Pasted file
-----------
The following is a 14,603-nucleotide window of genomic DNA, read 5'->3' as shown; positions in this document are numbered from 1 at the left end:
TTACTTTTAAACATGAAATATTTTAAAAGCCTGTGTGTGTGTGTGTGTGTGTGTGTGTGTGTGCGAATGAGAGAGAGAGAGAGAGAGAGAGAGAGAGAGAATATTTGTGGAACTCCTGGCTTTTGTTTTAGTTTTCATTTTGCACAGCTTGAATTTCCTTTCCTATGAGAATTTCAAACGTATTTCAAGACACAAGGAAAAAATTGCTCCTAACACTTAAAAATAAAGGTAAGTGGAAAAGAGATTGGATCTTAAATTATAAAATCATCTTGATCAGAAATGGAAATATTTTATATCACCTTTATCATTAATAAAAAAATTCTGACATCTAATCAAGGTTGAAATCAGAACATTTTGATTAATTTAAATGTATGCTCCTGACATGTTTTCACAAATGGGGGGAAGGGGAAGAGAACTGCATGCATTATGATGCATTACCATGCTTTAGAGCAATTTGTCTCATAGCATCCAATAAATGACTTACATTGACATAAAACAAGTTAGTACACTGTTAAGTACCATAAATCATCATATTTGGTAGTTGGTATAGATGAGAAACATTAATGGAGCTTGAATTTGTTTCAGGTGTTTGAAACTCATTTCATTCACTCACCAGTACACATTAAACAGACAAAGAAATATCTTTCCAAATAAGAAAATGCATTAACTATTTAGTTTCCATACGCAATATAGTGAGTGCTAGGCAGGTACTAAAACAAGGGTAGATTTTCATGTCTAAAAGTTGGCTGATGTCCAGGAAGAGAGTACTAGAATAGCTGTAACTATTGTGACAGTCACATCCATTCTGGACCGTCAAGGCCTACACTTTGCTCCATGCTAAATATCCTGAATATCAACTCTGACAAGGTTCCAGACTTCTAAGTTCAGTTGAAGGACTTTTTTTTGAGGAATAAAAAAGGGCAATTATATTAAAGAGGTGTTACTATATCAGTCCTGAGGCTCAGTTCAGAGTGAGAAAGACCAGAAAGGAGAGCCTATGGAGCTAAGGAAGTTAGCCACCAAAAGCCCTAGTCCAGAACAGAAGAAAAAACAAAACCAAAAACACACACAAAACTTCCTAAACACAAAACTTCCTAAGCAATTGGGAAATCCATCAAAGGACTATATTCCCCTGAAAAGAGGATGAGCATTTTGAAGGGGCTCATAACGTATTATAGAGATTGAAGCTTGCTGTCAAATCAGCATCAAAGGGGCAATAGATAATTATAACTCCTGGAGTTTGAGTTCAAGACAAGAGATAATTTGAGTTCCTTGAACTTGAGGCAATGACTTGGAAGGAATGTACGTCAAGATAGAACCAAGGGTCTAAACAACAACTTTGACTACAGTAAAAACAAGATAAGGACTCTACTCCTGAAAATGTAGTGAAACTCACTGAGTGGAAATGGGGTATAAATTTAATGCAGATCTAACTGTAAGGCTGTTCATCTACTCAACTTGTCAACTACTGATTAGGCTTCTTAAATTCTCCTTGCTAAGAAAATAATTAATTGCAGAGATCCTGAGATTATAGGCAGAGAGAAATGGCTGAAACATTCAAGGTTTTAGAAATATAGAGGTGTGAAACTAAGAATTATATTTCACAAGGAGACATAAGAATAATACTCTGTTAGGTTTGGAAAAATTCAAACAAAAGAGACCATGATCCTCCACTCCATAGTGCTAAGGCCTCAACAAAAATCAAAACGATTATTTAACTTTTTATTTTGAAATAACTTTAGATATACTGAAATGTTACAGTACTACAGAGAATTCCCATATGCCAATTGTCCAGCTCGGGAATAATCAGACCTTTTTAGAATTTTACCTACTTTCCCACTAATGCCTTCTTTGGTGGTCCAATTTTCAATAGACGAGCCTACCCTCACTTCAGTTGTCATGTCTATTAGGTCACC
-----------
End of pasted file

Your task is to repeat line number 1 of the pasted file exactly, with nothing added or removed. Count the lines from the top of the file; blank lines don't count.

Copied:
The following is a 14,603-nucleotide window of genomic DNA, read 5'->3' as shown; positions in this document are numbered from 1 at the left end: